Niche recycling through division-independent egress of hematopoietic stem cells.

Bhattacharya D, Czechowicz A, Ooi AG, Rossi DJ, Bryder D, Weissman IL - J. Exp. Med. (2009)

HSC egress is either division dependent or independent. HSCs can either undergo an extrinsically asymmetric division, in which one daughter cell is positioned away from a supportive niche and can thus intravasate to the blood (A) or can exit the supportive niche in the absence of cellular division (B). In the former model, all HSCs in the blood would be expected to have incorporated BrdU (gray shaded cells) after an appropriate feeding period, while the latter model would predict similar low BrdU incorporation rates between bone marrow and blood HSCs.
© Copyright Policy - openaccess
Related In: Results  -  Collection

License 1 - License 2
Show All Figures
getmorefigures.php?uid=PMC2806613&req=5

fig1: HSC egress is either division dependent or independent. HSCs can either undergo an extrinsically asymmetric division, in which one daughter cell is positioned away from a supportive niche and can thus intravasate to the blood (A) or can exit the supportive niche in the absence of cellular division (B). In the former model, all HSCs in the blood would be expected to have incorporated BrdU (gray shaded cells) after an appropriate feeding period, while the latter model would predict similar low BrdU incorporation rates between bone marrow and blood HSCs.
Mentions: Several theoretical mechanisms exist that could describe the source of HSCs in the blood. The first involves an asymmetric division in which after mitosis, one daughter HSC remains positioned within the supportive niche, while the other daughter cell is displaced away (Fig. 1 A). The daughter cell that is displaced can then intravasate into the bloodstream. Another mechanism involves division-independent egress in which an HSC exits its supportive niche in the absence of mitosis, thus leaving behind a vacant HSC niche (Fig. 1 B).

Bottom Line: Hematopoietic stem cells (HSCs) are thought to reside in discrete niches through stable adhesion, yet previous studies have suggested that host HSCs can be replaced by transplanted donor HSCs, even in the absence of cytoreductive conditioning.Bromodeoxyuridine (BrdU) feeding experiments demonstrated that HSCs in the peripheral blood incorporate BrdU at the same rate as do HSCs in the bone marrow, suggesting that egress from the bone marrow to the blood can occur without cell division and can leave behind vacant HSC niches.These data provide insight as to how HSC replacement can occur despite the residence of endogenous HSCs in niches, and suggest therapeutic interventions that capitalize upon physiological HSC egress.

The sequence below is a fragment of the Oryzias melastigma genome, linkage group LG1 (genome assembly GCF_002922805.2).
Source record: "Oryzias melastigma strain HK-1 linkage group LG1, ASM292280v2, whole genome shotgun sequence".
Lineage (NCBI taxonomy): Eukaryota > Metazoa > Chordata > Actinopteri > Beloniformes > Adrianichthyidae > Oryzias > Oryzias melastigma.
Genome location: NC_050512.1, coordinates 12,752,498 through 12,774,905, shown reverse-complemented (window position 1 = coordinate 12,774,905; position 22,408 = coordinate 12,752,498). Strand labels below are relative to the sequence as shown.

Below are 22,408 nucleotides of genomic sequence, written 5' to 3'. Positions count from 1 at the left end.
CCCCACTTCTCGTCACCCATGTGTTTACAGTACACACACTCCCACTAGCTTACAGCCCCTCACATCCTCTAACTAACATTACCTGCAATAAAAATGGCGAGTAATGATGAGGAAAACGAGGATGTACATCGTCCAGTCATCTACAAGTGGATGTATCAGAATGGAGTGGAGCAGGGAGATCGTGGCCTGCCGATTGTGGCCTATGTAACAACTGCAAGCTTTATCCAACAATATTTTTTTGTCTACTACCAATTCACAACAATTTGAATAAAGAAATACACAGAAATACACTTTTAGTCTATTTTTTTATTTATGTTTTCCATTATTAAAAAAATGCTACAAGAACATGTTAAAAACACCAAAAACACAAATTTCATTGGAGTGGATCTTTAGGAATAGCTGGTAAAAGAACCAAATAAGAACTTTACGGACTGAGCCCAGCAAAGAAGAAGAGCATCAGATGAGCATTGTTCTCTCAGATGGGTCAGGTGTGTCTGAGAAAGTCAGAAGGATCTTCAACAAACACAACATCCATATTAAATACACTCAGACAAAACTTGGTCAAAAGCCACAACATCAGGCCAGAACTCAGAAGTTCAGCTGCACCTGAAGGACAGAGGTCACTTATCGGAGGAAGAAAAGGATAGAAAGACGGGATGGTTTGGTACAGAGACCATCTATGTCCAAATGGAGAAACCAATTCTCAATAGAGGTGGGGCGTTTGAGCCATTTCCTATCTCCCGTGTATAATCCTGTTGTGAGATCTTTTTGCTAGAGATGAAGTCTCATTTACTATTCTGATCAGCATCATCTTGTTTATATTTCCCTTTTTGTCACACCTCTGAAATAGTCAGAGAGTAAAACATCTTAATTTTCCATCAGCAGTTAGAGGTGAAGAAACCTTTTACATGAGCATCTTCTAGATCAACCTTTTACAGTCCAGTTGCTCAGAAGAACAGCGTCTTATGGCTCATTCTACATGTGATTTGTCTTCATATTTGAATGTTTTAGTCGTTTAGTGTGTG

View Article: PubMed Central - HTML - PubMed

Affiliation: Institute of Stem Cell Biology and Regenerative Medicine Stanford University School of Medicine Stanford, CA 94305, USA. deeptab@wustl.edu

ABSTRACT
Hematopoietic stem cells (HSCs) are thought to reside in discrete niches through stable adhesion, yet previous studies have suggested that host HSCs can be replaced by transplanted donor HSCs, even in the absence of cytoreductive conditioning. To explain this apparent paradox, we calculated, through cell surface phenotyping and transplantation of unfractionated blood, that approximately 1-5% of the total pool of HSCs enters into the circulation each day. Bromodeoxyuridine (BrdU) feeding experiments demonstrated that HSCs in the peripheral blood incorporate BrdU at the same rate as do HSCs in the bone marrow, suggesting that egress from the bone marrow to the blood can occur without cell division and can leave behind vacant HSC niches. Consistent with this, repetitive daily transplantations of small numbers of HSCs administered as new niches became available over the course of 7 d led to significantly higher levels of engraftment than did large, single-bolus transplantations of the same total number of HSCs. These data provide insight as to how HSC replacement can occur despite the residence of endogenous HSCs in niches, and suggest therapeutic interventions that capitalize upon physiological HSC egress.

Show MeSH
Related in: MedlinePlus